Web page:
For casino business server-based gambling still in the cards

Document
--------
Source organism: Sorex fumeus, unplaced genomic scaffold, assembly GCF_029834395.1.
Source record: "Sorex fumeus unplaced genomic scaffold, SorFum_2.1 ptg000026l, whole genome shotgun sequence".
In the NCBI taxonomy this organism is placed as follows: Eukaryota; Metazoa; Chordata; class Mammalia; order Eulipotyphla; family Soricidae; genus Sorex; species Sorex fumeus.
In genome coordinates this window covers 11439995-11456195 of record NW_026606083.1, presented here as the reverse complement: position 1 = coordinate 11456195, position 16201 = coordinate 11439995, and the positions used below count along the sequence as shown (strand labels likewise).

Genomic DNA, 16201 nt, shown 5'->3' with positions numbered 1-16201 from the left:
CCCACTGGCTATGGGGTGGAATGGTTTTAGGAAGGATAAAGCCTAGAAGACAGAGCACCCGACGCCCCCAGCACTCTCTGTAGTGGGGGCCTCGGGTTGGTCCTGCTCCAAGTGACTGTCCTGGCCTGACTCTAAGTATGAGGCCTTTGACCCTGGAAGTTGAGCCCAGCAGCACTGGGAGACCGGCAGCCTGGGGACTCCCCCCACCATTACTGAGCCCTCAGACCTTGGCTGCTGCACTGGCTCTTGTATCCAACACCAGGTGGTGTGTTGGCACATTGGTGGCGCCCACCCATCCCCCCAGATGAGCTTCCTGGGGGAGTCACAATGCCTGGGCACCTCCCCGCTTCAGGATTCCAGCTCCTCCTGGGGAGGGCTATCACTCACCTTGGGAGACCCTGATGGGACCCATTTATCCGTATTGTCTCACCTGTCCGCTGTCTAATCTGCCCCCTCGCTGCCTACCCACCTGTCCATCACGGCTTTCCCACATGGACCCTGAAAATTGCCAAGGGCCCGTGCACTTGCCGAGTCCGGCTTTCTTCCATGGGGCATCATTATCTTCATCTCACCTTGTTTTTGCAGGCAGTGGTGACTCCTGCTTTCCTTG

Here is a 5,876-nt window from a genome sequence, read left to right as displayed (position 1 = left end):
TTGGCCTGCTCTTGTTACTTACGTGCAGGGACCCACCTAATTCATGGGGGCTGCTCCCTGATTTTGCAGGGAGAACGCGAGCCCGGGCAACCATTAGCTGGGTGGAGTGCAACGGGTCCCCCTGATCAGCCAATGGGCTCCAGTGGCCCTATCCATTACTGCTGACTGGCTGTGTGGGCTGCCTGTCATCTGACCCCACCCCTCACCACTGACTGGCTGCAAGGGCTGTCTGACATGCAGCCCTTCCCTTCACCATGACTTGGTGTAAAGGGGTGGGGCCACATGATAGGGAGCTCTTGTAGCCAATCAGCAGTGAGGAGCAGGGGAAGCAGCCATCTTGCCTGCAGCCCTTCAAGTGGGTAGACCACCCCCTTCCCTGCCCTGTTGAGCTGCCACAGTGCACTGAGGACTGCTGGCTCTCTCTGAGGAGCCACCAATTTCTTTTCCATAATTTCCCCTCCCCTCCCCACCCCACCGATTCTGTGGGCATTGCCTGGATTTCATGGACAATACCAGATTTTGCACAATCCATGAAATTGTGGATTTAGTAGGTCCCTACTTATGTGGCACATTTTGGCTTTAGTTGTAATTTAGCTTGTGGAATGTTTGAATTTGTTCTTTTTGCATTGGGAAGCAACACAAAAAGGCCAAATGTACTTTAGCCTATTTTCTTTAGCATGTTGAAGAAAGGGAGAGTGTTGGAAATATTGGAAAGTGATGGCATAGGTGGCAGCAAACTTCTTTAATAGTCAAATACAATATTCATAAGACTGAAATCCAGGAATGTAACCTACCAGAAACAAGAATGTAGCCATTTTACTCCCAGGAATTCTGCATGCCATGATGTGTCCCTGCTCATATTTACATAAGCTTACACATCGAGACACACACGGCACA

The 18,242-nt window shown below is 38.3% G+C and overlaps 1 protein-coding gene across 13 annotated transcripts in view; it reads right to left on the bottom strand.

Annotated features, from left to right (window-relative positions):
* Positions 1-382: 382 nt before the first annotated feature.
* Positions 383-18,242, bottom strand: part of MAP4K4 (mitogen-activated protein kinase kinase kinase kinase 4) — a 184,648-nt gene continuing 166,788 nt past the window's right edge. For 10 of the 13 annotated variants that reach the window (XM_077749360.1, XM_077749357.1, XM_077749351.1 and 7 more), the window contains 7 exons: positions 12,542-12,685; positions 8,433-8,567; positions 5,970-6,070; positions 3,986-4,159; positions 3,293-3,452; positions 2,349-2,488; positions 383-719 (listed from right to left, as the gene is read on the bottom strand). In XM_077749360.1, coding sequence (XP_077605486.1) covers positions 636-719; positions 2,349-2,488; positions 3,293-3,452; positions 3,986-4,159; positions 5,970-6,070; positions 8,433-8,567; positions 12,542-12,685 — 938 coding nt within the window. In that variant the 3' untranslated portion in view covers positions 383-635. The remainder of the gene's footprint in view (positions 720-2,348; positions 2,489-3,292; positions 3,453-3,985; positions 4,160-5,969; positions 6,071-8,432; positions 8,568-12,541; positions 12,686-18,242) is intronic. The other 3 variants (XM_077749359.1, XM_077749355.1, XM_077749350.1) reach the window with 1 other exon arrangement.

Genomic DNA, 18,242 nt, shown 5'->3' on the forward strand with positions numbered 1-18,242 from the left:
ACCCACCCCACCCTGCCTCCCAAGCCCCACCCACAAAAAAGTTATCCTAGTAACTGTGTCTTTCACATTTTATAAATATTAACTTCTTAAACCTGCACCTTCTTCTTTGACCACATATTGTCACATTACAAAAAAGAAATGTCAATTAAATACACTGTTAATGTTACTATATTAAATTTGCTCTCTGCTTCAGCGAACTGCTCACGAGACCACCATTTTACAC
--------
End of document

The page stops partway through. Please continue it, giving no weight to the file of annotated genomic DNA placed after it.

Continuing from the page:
High-tech slot machines must obtain a big-shot in the arm using the beginning of Nevada' CityCenter later this season. Still, a whole lot of rewiring remains to be done.nby Daniel Terdiman February 3, 2009 12:01 PM PST nFollow @GreeterDan nIn the summertime of 2005, the casino industry was abuzz with excitement over what was then viewed as another great thing--server-based gaming, a major technological shift in how slot machines work. nEssentially, this development was going to be able for the machines to provide a broad number of activities, all plumped for immediately by players, and served up from back-office databases. This is a sea-change from the conventional style, where a device had one game built into it. Because of this, I wrote then, the technology was 'planned to become the biggest news at (the September 2005) World wide Gaming Expo (G2E) in Las Vegas, the casino industry's large annual trade show.' nFlash forward, nevertheless, for the November 2008 edition of G2E, where a technology panel entitled 'Server-based gaming: Beginning to start' assured a rousing discussion around the matter, and one which belied the intense optimism of four years ago. 'While it may possibly nevertheless be unclear when and how server-based gaming will be introduced widely over the industry and towards the consumer,' the panel's description mentioned, 'the question of if it will is no longer.' nnLong regarded as another great thing within the casino industry, server-based gaming might eventually be ready for primetime. These machines, from WMS Gaming, are allowed with the technology, which allows individual machines on a casino floor to acquire new games on the fly, in addition to give the casino a way to present players promotions.n( Credit: WMS Gaming) nSo yes, the market was jumping the gun with its 2005 excitement. And needless to say, given that history, any new commitment must be seen via a somewhat suspicious contact. nBut today, business executives say, the time is ultimately appropriate for sever-based gaming, and the first symptoms of the technology--albeit a fresh form of it that has been modified considerably from what it was originally--may actually be coming. The next best part may at long last be here. nThat means a bunch of new slot machine-based innovations might be on the way. Included in this, explained Rob Bone, the vice-president of marketing for WMS Gaming, one of the casino industry's big-four makers, is a community-gaming system that'll allow multiple individuals to play games across a number of devices. And yet another, generally known as 'adaptive gaming,' will make it possible for the machines to keep track of a player's progress and allow them rejoin their game, even in a different area. nFor each one of the four manufacturers, then, the improvements that will come within a more substantial server-based gambling activity are varied and wide-ranging. At its core to-day, though, the technology is all about systems by which the machines can speak to databases on back-room servers, rendering it possible to get new information and information to a device at anytime, as well as to change the denomination of games on the fly to reply to casino occupation numbers. nThe world's first all-server-based gaming floornAnd if a new technology needed to be publicly rolled-out with a splash, the casino industry could hardly have opted for a much better method to formally introduce server-based gaming to the world: CityCenter, a large, $8 billion, mutual MGM Mirage/Dubai World growth project now under construction to the Las Vegas Strip that encompasses thousands of rooms in hotels, luxury condominiums and soccer fields' worth of casino space. And the world's first all-server-based gaming ground. nThis start, which will include 2000 devices, is slated for late 2009, and might, in the end these years, eventually pave the way for server-based gaming to become the new industry standard. nBut what caused the delay? nAccording to business executives, not long following the 2005 G2E, there clearly was a major philosophical shift, where the major vendors--International Game Technology (IGT), WMS, Bally Technologies, and Aristocrat--came to the conclusion, alongside specialists, that in place of each looking to make their own proprietary designs of the technology, they'd place their heads together and devise some new technology standards. n'In 2005, there have been no criteria, and no protocols where we're able to produce help software,' said Javier Saenz, the vice-president of product management for network systems at IGT. 'We needed to produce standards, interfaces that labored, and some formalized engineering.' nAround that time, then, a fresh standards human body emerged, the Gaming Standards Association (GSA), and what occurred were methods that could make it possible the casino operators to automatically pipe in communications to players--promotional communications, updates of free buffets and the like--in pop-up windows to the monitors, irrespective of which manufacturer's devices they were playing. Previously, it would not have been possible. nFor businesses like WMS and IGT, this change in philosophy was nothing short of a major retrenching, but one they felt they no option but to adopt. n'Pretty much, IGT had to.abandon all past progress that leveraged old, proprietary protocols,' Saenz said. 'It was a huge enterprise.' nInstead, he explained, the four manufacturers have followed what they call open networks, a new expression for server-based gambling constructed around systems designed to give casino providers the form of new server-based technology they want, while also meeting the security and communications goals of the GSA. nGetting the requirements in place was the initial step, naturally, and based on Mark Lipparelli, a part of the Nevada Gaming Control Board--which adjusts casinos in that state--they were implemented in November of 2005, just weeks after that year's G2E. nThe larger problem, then, was just how long it'd simply take for the outcomes of the standardization to manifest in industry-wide roll-outs of server-based gaming. n'The common adoption and implementation of the secure circle technologies,' Lipparelli said, 'may well be more of a market function. 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' Nothing unanticipated--at the time, at least--result of the philosophical shift is that the industry's major companies attended around, for the first time, to the understanding that their technology has to be interoperable, in at least some fundamental ways. nBanking on consumer loyaltynThese days, a large portion of successful casino operations is better finding out how not merely to get a player to bring their money onto your floor, but also how to get that person to join your loyalty program and come back to one of your qualities again and again. nFor businesses like MGM/Mirage, as an example, that type of customer acquisition and maintenance is crucial, specially in a town like Vegas, where in fact the giant currently owns ten main properties--including Bellagio, the MGM Grand, Mandalay Bay, The Luxor and others--and will soon open City Center. Which makes it feasible for its clients to play games and feel welcome and valued at all of its casinos is just in regards to the most significant point MGM/Mirage or any of its competitors can do. nAnd that is why, while an IGT unit however will not run activities from Bally--at least not anytime soon--the four manufacturers appear to have come around to the idea that their technology had to give the casino operators a great deal more get a handle on within the messaging people would see on those machines. nAdditionally, Saenz said, the gambling machines will require to be able to access the casinos' databases of client names and information, regardless of who made the equipment, in order to offer information that is specific to each user. nnA schematic of the server-based gaming console from WMS Gaming.n( Credit: WMS Gaming) nBut whilst giant businesses like MGM/Mirage get into server-based gaming, the adoption of such machines is going to be slow. nAs of today, Bone said, WMS has about 1,500 server-based models stationed all over the world. He thinks that casinos will quickly roll out server-based gaming over a 'bank by bank' basis, meaning one element of models at a time, rather than by changing entire surfaces at once. nThat means, Bone said, the technology is going gain traction throughout the casino industry within the next 2-3 years. nIGT's Saenz agreed with that assessment. nAt as soon as, he said, the organization has five server-based gaming field trials, two in Nevada and one each in California, Missouri, and Michigan. nLots of servers, a great deal of rewiringnOf program, the approaching City Center beginning is going to be the big developing party IGT's--and the industry's--server-based gambling technology is waiting for. But while that start will mean that as much as 2,000 models come on line at the same time, Saenz said that there are sensible reasons why the technology will be slow to spread, nonetheless. nPart of that is because of structure. In order to roll out server-based activities, Saenz directed out, casinos must have Ethernet networks deployed on their floors. That is something that several casinos have achieved up to now, he explained, adding that people who do have a much quicker road to the newest technology. n'Historically, there was an expectation that after server-based gaming appeared, (casinos) would magically rewire their whole floors,' Saenz said, 'and instantly there would be server-based gaming. But that is maybe not useful.' nThat is the reason why he needs to determine roll-outs 100 machines at a time throughout the industry, however not much faster than that. n'In a few years,' Saenz said, 'the vast majority of casinos will possess some server-based games, and (a few) will be 100-percent' rolled-out.